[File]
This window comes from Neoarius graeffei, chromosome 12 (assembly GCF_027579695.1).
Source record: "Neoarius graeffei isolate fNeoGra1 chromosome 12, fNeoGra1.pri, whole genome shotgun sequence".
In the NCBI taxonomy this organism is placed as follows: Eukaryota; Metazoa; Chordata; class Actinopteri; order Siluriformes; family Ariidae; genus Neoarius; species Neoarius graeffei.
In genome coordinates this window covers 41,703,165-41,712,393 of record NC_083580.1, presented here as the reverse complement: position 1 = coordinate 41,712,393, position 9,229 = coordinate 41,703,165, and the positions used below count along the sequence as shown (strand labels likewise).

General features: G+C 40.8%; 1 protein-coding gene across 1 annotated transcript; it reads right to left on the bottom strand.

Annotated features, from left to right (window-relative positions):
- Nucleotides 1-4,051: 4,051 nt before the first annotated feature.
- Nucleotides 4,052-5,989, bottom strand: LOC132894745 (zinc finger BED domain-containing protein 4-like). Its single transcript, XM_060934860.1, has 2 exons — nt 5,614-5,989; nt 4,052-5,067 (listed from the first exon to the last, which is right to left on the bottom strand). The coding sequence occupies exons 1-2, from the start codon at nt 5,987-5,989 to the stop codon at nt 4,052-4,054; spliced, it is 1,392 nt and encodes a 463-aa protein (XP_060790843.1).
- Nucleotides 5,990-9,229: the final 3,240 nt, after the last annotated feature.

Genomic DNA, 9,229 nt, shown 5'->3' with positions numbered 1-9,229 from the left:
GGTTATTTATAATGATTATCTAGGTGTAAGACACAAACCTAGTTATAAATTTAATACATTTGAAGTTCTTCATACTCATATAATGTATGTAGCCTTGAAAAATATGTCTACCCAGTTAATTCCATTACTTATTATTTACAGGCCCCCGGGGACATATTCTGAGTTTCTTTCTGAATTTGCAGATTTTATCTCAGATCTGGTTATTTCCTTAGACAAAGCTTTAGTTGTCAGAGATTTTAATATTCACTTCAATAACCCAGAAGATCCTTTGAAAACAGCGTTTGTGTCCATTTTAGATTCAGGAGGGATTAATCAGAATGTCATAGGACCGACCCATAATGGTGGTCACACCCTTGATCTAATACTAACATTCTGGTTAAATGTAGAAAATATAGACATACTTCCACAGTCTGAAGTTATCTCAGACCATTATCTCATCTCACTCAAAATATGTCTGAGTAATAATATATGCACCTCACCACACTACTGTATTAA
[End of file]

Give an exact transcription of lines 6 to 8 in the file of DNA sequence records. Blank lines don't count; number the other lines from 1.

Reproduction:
Annotated features, from left to right (window-relative positions):
- Nucleotides 1-4,051: 4,051 nt before the first annotated feature.
- Nucleotides 4,052-5,989, bottom strand: LOC132894745 (zinc finger BED domain-containing protein 4-like). Its single transcript, XM_060934860.1, has 2 exons — nt 5,614-5,989; nt 4,052-5,067 (listed from the first exon to the last, which is right to left on the bottom strand). The coding sequence occupies exons 1-2, from the start codon at nt 5,987-5,989 to the stop codon at nt 4,052-4,054; spliced, it is 1,392 nt and encodes a 463-aa protein (XP_060790843.1).